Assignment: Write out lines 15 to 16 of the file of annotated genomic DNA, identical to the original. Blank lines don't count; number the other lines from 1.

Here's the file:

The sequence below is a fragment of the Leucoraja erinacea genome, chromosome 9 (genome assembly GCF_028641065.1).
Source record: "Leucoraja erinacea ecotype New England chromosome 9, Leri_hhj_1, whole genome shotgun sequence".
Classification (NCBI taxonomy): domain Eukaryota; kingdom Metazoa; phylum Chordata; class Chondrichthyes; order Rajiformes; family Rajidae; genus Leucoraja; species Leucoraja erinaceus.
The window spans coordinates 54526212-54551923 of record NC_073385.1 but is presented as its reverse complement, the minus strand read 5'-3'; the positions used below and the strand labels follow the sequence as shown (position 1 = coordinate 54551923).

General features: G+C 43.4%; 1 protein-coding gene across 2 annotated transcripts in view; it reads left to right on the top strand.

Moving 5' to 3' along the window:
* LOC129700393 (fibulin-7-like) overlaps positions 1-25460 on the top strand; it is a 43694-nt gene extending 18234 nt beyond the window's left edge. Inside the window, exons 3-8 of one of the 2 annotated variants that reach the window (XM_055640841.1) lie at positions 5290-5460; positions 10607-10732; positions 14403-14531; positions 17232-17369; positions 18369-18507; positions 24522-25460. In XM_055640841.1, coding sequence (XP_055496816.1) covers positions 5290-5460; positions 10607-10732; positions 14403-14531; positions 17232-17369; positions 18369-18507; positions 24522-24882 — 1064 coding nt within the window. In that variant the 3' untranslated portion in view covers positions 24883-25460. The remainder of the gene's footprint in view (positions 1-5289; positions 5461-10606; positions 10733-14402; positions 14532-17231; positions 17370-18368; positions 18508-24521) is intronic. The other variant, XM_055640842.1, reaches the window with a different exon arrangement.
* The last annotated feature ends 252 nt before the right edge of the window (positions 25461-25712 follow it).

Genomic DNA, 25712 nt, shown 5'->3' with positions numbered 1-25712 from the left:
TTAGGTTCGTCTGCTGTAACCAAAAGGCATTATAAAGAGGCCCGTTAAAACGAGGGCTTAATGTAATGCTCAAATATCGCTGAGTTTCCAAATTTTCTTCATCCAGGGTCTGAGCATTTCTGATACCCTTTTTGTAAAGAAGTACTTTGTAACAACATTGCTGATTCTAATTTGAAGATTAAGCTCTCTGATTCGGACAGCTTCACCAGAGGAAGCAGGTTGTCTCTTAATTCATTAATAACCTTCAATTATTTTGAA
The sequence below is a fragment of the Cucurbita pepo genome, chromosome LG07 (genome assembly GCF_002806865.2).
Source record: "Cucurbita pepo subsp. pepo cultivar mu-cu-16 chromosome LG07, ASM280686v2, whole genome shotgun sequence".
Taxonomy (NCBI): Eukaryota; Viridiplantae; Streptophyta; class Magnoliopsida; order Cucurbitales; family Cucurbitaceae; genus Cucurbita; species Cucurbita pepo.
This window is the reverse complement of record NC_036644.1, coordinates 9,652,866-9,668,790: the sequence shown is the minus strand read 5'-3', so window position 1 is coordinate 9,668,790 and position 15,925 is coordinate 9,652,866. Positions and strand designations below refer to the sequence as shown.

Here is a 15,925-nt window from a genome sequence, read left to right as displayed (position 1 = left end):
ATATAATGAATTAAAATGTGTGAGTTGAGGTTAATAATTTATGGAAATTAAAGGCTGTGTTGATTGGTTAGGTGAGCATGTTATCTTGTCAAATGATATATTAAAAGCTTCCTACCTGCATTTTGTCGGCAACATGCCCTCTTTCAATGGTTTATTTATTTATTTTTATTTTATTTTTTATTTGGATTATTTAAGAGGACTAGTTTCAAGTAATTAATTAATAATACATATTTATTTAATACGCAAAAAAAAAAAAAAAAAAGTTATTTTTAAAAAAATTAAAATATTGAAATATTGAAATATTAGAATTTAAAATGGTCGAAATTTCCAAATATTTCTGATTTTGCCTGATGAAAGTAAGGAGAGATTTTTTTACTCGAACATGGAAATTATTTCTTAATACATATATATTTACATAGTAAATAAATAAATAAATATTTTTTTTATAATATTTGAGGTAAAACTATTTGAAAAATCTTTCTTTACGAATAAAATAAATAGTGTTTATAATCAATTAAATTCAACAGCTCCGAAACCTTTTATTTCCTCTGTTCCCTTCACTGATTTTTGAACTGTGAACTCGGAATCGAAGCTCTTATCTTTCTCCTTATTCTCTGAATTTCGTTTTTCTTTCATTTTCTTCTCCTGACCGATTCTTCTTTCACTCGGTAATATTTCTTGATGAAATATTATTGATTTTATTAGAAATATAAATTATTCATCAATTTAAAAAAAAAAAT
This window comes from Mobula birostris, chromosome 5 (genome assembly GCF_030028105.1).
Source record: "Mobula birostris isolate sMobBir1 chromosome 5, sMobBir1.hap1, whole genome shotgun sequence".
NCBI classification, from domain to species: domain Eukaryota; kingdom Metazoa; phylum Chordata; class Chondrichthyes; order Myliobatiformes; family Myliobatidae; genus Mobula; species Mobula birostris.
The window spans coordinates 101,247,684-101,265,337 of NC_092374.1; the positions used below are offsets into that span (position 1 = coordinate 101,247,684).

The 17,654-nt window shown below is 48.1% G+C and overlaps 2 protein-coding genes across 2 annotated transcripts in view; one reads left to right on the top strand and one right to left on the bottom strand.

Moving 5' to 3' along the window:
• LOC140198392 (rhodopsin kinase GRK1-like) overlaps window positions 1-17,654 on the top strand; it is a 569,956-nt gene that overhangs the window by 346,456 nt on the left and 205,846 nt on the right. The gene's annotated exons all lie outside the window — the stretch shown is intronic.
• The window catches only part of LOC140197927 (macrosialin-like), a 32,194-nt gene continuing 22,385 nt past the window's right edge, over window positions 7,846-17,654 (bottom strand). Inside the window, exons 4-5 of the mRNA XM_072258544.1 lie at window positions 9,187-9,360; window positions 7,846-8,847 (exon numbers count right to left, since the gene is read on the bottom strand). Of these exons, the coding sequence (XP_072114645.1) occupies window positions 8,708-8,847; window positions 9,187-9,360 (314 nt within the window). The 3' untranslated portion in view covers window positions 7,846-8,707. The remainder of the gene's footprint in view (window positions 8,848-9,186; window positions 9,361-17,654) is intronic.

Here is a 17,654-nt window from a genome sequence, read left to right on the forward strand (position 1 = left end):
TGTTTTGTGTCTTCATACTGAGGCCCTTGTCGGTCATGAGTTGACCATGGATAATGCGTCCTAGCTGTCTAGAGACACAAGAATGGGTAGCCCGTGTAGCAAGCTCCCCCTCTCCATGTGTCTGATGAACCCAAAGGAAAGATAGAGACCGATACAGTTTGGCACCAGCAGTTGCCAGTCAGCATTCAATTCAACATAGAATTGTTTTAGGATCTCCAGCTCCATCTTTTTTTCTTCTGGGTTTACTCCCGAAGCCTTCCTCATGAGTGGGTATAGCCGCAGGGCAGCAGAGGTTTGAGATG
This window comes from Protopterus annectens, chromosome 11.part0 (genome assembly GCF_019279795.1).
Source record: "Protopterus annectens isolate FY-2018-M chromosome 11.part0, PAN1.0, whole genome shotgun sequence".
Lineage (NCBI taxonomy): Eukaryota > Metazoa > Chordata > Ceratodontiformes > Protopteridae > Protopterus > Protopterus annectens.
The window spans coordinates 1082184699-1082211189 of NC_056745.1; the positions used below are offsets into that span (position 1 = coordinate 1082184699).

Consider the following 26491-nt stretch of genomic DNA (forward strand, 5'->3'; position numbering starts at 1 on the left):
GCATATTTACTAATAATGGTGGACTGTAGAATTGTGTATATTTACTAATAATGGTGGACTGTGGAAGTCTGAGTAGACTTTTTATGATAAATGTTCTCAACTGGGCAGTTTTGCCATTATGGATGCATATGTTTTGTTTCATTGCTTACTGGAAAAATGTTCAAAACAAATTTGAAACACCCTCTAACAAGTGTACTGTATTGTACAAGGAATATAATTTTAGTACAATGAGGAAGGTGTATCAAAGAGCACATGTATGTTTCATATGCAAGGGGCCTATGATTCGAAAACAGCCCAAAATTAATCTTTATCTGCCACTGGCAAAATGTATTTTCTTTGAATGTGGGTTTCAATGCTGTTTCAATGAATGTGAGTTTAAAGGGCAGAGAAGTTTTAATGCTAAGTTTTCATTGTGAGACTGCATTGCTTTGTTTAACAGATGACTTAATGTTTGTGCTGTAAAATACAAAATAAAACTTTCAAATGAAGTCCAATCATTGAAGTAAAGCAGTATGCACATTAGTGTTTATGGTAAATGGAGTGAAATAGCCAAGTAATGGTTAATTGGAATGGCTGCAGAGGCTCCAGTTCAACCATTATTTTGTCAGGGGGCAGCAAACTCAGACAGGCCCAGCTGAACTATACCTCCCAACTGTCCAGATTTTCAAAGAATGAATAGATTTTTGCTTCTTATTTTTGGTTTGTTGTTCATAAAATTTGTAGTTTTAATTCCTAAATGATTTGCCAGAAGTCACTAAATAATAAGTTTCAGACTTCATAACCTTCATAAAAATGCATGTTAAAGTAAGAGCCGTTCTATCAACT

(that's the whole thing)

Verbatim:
Here is a 15,925-nt window from a genome sequence, read left to right as displayed (position 1 = left end):
ATATAATGAATTAAAATGTGTGAGTTGAGGTTAATAATTTATGGAAATTAAAGGCTGTGTTGATTGGTTAGGTGAGCATGTTATCTTGTCAAATGATATATTAAAAGCTTCCTACCTGCATTTTGTCGGCAACATGCCCTCTTTCAATGGTTTATTTATTTATTTTTATTTTATTTTTTATTTGGATTATTTAAGAGGACTAGTTTCAAGTAATTAATTAATAATACATATTTATTTAATACGCAAAAAAAAAAAAAAAAAAGTTATTTTTAAAAAAATTAAAATATTGAAATATTGAAATATTAGAATTTAAAATGGTCGAAATTTCCAAATATTTCTGATTTTGCCTGATGAAAGTAAGGAGAGATTTTTTTACTCGAACATGGAAATTATTTCTTAATACATATATATTTACATAGTAAATAAATAAATAAATATTTTTTTTATAATATTTGAGGTAAAACTATTTGAAAAATCTTTCTTTACGAATAAAATAAATAGTGTTTATAATCAATTAAATTCAACAGCTCCGAAACCTTTTATTTCCTCTGTTCCCTTCACTGATTTTTGAACTGTGAACTCGGAATCGAAGCTCTTATCTTTCTCCTTATTCTCTGAATTTCGTTTTTCTTTCATTTTCTTCTCCTGACCGATTCTTCTTTCACTCGGTAATATTTCTTGATGAAATATTATTGATTTTATTAGAAATATAAATTATTCATCAATTTAAAAAAAAAAAT